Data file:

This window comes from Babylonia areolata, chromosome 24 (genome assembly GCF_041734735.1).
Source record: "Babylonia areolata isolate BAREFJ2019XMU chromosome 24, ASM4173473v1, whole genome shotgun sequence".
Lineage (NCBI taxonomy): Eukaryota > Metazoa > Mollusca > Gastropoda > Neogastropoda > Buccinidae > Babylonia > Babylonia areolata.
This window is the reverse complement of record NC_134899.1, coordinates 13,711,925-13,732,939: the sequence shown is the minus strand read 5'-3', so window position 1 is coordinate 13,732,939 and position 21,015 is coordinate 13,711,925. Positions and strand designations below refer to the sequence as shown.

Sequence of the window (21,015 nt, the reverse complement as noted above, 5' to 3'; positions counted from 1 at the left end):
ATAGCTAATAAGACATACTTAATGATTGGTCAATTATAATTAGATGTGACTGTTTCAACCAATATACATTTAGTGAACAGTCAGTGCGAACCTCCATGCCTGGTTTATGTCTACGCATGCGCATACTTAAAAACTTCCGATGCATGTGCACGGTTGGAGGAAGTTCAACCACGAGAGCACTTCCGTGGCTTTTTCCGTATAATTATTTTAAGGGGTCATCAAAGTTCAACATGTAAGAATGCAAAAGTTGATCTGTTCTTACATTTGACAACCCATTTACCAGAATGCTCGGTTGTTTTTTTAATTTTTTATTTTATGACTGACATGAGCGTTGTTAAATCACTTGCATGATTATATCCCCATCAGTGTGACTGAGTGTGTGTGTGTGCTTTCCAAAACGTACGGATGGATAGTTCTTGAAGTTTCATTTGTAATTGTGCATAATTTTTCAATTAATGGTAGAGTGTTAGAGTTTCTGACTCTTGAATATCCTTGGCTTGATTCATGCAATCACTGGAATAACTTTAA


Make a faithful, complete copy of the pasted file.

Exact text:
This window comes from Babylonia areolata, chromosome 24 (genome assembly GCF_041734735.1).
Source record: "Babylonia areolata isolate BAREFJ2019XMU chromosome 24, ASM4173473v1, whole genome shotgun sequence".
Lineage (NCBI taxonomy): Eukaryota > Metazoa > Mollusca > Gastropoda > Neogastropoda > Buccinidae > Babylonia > Babylonia areolata.
This window is the reverse complement of record NC_134899.1, coordinates 13,711,925-13,732,939: the sequence shown is the minus strand read 5'-3', so window position 1 is coordinate 13,732,939 and position 21,015 is coordinate 13,711,925. Positions and strand designations below refer to the sequence as shown.

Sequence of the window (21,015 nt, the reverse complement as noted above, 5' to 3'; positions counted from 1 at the left end):
ATAGCTAATAAGACATACTTAATGATTGGTCAATTATAATTAGATGTGACTGTTTCAACCAATATACATTTAGTGAACAGTCAGTGCGAACCTCCATGCCTGGTTTATGTCTACGCATGCGCATACTTAAAAACTTCCGATGCATGTGCACGGTTGGAGGAAGTTCAACCACGAGAGCACTTCCGTGGCTTTTTCCGTATAATTATTTTAAGGGGTCATCAAAGTTCAACATGTAAGAATGCAAAAGTTGATCTGTTCTTACATTTGACAACCCATTTACCAGAATGCTCGGTTGTTTTTTTAATTTTTTATTTTATGACTGACATGAGCGTTGTTAAATCACTTGCATGATTATATCCCCATCAGTGTGACTGAGTGTGTGTGTGTGCTTTCCAAAACGTACGGATGGATAGTTCTTGAAGTTTCATTTGTAATTGTGCATAATTTTTCAATTAATGGTAGAGTGTTAGAGTTTCTGACTCTTGAATATCCTTGGCTTGATTCATGCAATCACTGGAATAACTTTAA